By the end of August 1942, German troops had reached the Volga, north of Stalingrad. In a matter of days, 4th Panzer Army, headed for the river south of the city, effectively trapping many of the men and women of the Soviet 62nd Army. Stalin’s order of July 27 – “Not a step back!” – was no longer just an obligation but a necessity, and its slogan “There is no land behind the Volga!” the harsh reality that now faced all of the city’s inhabitants.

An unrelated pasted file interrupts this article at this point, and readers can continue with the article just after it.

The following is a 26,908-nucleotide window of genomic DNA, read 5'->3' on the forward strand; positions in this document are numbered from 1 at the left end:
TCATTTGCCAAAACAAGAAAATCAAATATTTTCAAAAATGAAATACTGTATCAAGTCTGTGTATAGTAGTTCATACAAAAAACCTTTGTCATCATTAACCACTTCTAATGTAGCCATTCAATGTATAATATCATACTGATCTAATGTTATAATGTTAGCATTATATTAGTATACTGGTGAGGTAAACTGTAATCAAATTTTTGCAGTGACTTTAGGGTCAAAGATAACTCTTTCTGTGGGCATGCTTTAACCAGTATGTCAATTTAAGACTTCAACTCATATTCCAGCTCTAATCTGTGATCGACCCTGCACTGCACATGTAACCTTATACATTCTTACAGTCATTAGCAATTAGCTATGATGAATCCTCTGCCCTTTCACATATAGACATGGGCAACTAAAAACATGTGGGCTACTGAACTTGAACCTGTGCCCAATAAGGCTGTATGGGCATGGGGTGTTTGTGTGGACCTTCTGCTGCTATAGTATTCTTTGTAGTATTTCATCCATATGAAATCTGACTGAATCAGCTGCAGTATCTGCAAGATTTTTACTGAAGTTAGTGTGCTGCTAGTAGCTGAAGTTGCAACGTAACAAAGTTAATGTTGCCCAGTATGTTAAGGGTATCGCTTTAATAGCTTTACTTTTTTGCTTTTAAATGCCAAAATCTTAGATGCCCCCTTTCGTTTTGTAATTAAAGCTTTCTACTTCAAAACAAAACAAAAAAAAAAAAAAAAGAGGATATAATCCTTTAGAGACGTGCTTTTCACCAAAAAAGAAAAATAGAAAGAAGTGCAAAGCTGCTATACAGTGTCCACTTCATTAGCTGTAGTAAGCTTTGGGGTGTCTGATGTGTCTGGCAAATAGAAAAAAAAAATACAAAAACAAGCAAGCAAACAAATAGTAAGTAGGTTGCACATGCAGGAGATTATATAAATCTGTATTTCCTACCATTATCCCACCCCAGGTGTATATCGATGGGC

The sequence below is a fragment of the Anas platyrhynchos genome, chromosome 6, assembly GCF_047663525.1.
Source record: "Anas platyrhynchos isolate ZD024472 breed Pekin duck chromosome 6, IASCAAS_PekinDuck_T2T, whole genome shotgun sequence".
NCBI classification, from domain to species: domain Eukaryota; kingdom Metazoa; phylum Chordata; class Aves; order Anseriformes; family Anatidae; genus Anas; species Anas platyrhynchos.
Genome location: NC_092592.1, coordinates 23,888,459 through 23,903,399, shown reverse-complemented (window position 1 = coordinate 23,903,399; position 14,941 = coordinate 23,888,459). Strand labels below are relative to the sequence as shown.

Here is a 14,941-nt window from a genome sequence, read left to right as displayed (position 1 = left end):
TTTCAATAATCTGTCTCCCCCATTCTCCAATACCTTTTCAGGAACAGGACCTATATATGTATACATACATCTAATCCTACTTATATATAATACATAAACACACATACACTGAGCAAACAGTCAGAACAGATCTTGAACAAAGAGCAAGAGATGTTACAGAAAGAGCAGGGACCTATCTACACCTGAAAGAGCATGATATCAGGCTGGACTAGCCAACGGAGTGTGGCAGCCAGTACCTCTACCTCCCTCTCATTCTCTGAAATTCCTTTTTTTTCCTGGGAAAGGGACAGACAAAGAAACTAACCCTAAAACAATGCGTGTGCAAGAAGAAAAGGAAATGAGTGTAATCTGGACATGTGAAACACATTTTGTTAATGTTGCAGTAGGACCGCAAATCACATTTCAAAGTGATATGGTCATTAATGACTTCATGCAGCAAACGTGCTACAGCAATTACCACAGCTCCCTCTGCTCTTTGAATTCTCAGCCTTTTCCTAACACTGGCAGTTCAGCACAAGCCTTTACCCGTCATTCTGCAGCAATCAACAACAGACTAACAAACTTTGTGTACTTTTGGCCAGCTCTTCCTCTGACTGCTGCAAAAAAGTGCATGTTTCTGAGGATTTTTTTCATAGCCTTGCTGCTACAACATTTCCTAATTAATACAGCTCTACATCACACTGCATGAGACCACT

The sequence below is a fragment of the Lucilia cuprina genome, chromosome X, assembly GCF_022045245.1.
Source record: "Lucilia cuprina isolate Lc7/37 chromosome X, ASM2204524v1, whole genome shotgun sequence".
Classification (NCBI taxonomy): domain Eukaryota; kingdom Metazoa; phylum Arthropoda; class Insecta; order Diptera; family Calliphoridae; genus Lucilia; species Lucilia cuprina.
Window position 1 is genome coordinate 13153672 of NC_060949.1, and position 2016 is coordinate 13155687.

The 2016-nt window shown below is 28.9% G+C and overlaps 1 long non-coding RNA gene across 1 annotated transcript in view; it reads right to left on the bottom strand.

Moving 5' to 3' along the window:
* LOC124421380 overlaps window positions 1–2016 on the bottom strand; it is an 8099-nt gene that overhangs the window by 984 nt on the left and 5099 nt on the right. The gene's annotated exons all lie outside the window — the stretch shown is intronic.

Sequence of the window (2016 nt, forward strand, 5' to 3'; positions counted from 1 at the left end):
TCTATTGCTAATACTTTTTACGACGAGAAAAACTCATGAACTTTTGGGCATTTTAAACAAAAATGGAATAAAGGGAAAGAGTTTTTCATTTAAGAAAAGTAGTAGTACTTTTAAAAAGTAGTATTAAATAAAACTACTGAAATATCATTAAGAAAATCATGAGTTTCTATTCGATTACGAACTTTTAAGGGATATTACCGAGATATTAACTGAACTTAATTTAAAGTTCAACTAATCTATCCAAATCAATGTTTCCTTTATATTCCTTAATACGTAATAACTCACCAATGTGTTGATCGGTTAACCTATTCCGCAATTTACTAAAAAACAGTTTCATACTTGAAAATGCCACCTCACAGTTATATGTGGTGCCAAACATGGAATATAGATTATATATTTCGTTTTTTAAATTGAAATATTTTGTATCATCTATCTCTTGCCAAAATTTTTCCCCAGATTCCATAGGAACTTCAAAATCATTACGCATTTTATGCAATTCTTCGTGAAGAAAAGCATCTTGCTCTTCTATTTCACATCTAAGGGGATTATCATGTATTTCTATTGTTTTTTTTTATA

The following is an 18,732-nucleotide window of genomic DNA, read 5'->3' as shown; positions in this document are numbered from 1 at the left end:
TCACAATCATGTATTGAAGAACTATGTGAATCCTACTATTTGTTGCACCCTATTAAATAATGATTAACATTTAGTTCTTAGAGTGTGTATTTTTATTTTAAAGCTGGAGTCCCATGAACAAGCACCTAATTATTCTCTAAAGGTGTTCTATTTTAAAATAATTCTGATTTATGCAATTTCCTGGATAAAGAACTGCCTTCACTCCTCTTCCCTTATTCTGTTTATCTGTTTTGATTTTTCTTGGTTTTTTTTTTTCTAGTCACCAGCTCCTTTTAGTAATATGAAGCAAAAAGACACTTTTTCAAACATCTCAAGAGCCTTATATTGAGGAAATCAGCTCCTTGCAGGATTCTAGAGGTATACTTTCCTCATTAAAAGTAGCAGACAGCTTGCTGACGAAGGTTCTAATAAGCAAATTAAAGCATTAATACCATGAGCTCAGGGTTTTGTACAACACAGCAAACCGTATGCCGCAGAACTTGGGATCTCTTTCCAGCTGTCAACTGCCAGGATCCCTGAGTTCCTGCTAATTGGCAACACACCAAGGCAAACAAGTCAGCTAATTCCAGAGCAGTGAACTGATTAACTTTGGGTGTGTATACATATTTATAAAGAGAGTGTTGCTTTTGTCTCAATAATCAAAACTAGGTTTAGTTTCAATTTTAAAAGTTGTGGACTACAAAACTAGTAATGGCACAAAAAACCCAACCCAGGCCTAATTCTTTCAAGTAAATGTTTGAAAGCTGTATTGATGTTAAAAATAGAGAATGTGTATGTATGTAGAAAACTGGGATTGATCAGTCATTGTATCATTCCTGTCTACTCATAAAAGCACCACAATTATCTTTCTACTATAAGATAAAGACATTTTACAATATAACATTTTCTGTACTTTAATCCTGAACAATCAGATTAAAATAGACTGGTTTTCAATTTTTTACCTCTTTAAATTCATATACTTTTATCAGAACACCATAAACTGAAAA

Having witnessed first-hand on the Russian steppe the devastating effectiveness of German Blitzkrieg tactics, Lt. General Chuikov turned the carpet-bombing of the city to his advantage. Anchoring his defense lines in bombed-out buildings that overlooked strategically important streets and squares, he ordered Soviet troops to “hug the enemy”. Always keeping the front lines as close to the Germans as physically possible, often a mere floor or door frame away, he successfully negated much of the Germans’ firepower and combined arms superiority.